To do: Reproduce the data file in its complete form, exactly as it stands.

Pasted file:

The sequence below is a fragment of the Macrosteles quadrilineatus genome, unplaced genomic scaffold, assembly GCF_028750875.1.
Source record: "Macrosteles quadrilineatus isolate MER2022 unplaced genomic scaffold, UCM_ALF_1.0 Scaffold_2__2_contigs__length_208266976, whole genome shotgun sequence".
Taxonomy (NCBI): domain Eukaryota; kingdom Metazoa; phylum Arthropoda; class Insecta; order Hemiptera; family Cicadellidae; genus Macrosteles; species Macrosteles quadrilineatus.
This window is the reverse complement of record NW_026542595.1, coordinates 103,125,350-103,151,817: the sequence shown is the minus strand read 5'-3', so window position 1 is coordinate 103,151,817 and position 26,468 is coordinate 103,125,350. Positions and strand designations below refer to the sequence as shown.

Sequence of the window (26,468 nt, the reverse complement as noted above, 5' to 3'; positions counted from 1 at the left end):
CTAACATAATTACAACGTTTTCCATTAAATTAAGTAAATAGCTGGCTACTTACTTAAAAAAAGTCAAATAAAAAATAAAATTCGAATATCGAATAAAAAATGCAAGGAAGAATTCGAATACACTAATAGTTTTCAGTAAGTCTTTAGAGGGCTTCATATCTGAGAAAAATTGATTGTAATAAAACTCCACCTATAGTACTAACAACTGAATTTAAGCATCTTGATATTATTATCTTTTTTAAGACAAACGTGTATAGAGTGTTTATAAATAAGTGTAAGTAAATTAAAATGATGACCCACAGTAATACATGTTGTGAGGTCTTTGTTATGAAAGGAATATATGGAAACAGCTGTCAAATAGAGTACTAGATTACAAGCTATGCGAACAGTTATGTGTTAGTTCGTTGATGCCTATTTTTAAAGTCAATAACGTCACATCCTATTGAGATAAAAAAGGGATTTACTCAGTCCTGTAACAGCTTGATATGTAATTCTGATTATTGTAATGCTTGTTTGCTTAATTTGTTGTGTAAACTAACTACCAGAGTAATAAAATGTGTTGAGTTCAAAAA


The sequence below is a fragment of the Macrosteles quadrilineatus genome, unplaced genomic scaffold, assembly GCF_028750875.1.
Source record: "Macrosteles quadrilineatus isolate MER2022 unplaced genomic scaffold, UCM_ALF_1.0 Scaffold_2__2_contigs__length_208266976, whole genome shotgun sequence".
Taxonomy (NCBI): domain Eukaryota; kingdom Metazoa; phylum Arthropoda; class Insecta; order Hemiptera; family Cicadellidae; genus Macrosteles; species Macrosteles quadrilineatus.
This window is the reverse complement of record NW_026542595.1, coordinates 103,125,350-103,151,817: the sequence shown is the minus strand read 5'-3', so window position 1 is coordinate 103,151,817 and position 26,468 is coordinate 103,125,350. Positions and strand designations below refer to the sequence as shown.

Sequence of the window (26,468 nt, the reverse complement as noted above, 5' to 3'; positions counted from 1 at the left end):
CTAACATAATTACAACGTTTTCCATTAAATTAAGTAAATAGCTGGCTACTTACTTAAAAAAAGTCAAATAAAAAATAAAATTCGAATATCGAATAAAAAATGCAAGGAAGAATTCGAATACACTAATAGTTTTCAGTAAGTCTTTAGAGGGCTTCATATCTGAGAAAAATTGATTGTAATAAAACTCCACCTATAGTACTAACAACTGAATTTAAGCATCTTGATATTATTATCTTTTTTAAGACAAACGTGTATAGAGTGTTTATAAATAAGTGTAAGTAAATTAAAATGATGACCCACAGTAATACATGTTGTGAGGTCTTTGTTATGAAAGGAATATATGGAAACAGCTGTCAAATAGAGTACTAGATTACAAGCTATGCGAACAGTTATGTGTTAGTTCGTTGATGCCTATTTTTAAAGTCAATAACGTCACATCCTATTGAGATAAAAAAGGGATTTACTCAGTCCTGTAACAGCTTGATATGTAATTCTGATTATTGTAATGCTTGTTTGCTTAATTTGTTGTGTAAACTAACTACCAGAGTAATAAAATGTGTTGAGTTCAAAAA